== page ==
The robots.txt file is not itself a security threat, and its correct use can represent good practice for non-security reasons. You should not assume that all web robots will honour the file's instructions. Rather, assume that attackers will pay close attention to any locations identified in the file. Do not rely on robots.txt to provide any kind of protection over unauthorised access.
GET /robots.txt HTTP/1.0 Host: secure.istockphoto.com
HTTP/1.0 200 OK Server: Apache Content-Length: 26 X-Cnection: close Content-Type: text/plain Date: Sat, 20 Aug 2011 13:16:21 GMT Connection: close Cache-Control: no-store, no-cache, must-revalidate, post-check=0, pre-check=0 Expires: Thu, 19 Nov 1981 08:52:00 GMT Pragma: no-cache
The server presented a valid, trusted SSL certificate. This issue is purely informational.
The server presented the following certificates:
Akamai Subordinate CA 3
Fri Jul 29 15:31:19 GMT-06:00 2011
Sun Jul 29 15:31:19 GMT-06:00 2012
Certificate chain #1
Akamai Subordinate CA 3
GTE CyberTrust Global Root
Thu May 11 09:32:00 GMT-06:00 2006
Sat May 11 17:59:00 GMT-06:00 2013
Certificate chain #2
GTE CyberTrust Global Root
GTE CyberTrust Global Root
Wed Aug 12 18:29:00 GMT-06:00 1998
Mon Aug 13 17:59:00 GMT-06:00 2018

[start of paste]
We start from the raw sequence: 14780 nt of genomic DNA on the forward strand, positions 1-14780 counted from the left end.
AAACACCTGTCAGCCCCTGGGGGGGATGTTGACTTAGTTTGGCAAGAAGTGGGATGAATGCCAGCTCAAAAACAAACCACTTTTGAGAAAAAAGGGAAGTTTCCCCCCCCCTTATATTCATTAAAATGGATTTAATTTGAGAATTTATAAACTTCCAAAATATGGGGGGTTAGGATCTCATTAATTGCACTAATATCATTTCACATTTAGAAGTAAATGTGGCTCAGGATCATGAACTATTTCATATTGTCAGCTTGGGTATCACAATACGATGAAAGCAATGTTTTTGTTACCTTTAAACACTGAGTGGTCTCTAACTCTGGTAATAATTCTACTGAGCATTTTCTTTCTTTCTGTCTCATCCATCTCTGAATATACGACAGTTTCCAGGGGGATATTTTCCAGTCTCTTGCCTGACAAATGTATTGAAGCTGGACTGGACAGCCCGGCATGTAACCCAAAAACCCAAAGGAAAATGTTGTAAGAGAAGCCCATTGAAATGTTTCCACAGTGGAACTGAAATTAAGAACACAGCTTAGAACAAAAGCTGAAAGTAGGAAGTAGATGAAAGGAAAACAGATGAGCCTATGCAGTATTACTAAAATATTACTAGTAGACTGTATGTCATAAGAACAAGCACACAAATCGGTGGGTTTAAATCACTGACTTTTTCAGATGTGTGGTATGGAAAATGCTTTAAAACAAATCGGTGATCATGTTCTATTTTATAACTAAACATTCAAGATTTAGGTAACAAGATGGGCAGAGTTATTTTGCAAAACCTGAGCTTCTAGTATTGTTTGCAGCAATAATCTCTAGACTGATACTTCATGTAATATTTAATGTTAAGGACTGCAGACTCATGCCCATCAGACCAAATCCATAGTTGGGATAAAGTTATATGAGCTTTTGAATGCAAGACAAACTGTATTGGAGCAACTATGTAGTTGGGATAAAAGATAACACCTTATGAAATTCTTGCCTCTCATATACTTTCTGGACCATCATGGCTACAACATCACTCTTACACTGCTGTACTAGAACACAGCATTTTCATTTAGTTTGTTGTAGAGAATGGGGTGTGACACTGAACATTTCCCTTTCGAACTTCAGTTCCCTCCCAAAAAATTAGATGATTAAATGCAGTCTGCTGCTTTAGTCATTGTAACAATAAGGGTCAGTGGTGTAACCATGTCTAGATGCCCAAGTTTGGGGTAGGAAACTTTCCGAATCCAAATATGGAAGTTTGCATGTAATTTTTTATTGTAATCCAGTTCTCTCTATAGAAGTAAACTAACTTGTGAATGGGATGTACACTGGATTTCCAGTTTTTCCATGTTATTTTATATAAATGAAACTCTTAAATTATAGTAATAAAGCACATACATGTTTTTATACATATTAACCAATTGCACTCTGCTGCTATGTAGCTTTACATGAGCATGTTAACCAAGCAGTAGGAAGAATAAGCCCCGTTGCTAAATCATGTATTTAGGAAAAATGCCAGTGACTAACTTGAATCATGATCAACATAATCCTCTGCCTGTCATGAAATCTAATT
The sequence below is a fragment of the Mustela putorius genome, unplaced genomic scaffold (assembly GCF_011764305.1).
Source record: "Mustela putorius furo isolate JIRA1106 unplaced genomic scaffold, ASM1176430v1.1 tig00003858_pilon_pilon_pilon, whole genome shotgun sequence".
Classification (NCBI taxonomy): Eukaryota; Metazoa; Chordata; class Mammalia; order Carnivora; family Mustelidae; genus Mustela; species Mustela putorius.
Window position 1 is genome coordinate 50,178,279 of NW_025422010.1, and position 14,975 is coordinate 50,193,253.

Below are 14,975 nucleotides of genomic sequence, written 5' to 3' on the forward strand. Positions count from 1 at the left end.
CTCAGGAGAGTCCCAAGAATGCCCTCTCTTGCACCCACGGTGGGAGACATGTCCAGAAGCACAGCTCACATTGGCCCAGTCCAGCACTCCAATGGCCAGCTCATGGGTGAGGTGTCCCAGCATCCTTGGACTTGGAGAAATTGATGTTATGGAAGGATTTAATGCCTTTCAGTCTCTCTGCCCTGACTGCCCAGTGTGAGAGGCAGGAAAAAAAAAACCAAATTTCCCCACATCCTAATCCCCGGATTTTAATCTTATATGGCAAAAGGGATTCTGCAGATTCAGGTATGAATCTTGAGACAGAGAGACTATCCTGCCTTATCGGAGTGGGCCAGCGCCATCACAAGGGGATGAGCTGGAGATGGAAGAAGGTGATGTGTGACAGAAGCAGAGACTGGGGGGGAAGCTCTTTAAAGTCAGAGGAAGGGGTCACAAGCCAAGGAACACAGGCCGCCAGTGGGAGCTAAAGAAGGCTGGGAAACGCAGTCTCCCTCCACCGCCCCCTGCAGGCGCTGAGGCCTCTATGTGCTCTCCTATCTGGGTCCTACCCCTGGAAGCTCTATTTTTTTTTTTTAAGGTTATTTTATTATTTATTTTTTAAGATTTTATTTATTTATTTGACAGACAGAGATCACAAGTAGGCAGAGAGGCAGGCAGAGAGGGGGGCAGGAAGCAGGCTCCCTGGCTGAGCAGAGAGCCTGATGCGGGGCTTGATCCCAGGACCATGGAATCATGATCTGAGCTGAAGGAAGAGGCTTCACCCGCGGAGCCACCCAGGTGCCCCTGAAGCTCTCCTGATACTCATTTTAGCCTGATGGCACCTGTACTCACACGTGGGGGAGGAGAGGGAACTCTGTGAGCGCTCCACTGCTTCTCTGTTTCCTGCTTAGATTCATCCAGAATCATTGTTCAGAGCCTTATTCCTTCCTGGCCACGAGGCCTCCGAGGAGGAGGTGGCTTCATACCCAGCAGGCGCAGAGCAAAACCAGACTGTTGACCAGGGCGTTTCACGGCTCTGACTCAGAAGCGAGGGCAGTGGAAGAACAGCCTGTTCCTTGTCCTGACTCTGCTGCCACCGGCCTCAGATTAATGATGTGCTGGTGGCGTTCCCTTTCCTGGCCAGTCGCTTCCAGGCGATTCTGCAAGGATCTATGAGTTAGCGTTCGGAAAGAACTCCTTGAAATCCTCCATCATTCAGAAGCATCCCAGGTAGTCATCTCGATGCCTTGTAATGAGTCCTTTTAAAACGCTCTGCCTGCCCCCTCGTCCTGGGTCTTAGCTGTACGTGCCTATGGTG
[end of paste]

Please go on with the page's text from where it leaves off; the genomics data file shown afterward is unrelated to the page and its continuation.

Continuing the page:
SSL helps to protect the confidentiality and integrity of information in transit between the browser and server, and to provide authentication of the server's identity. To serve this purpose, the server must present an SSL certificate which is valid for the server's hostname, is issued by a trusted authority and is valid for the current date. If any one of these requirements is not met, SSL connections to the server will not provide the full protection for which SSL is designed.
It should be noted that various attacks exist against SSL in general, and in the context of HTTPS web connections. It may be possible for a determined and suitably-positioned attacker to compromise SSL connections without user detection even when a valid SSL certificate is used.Report generated by XSS.CX at Sat Aug 20 07:23:42 GMT-06:00 2011.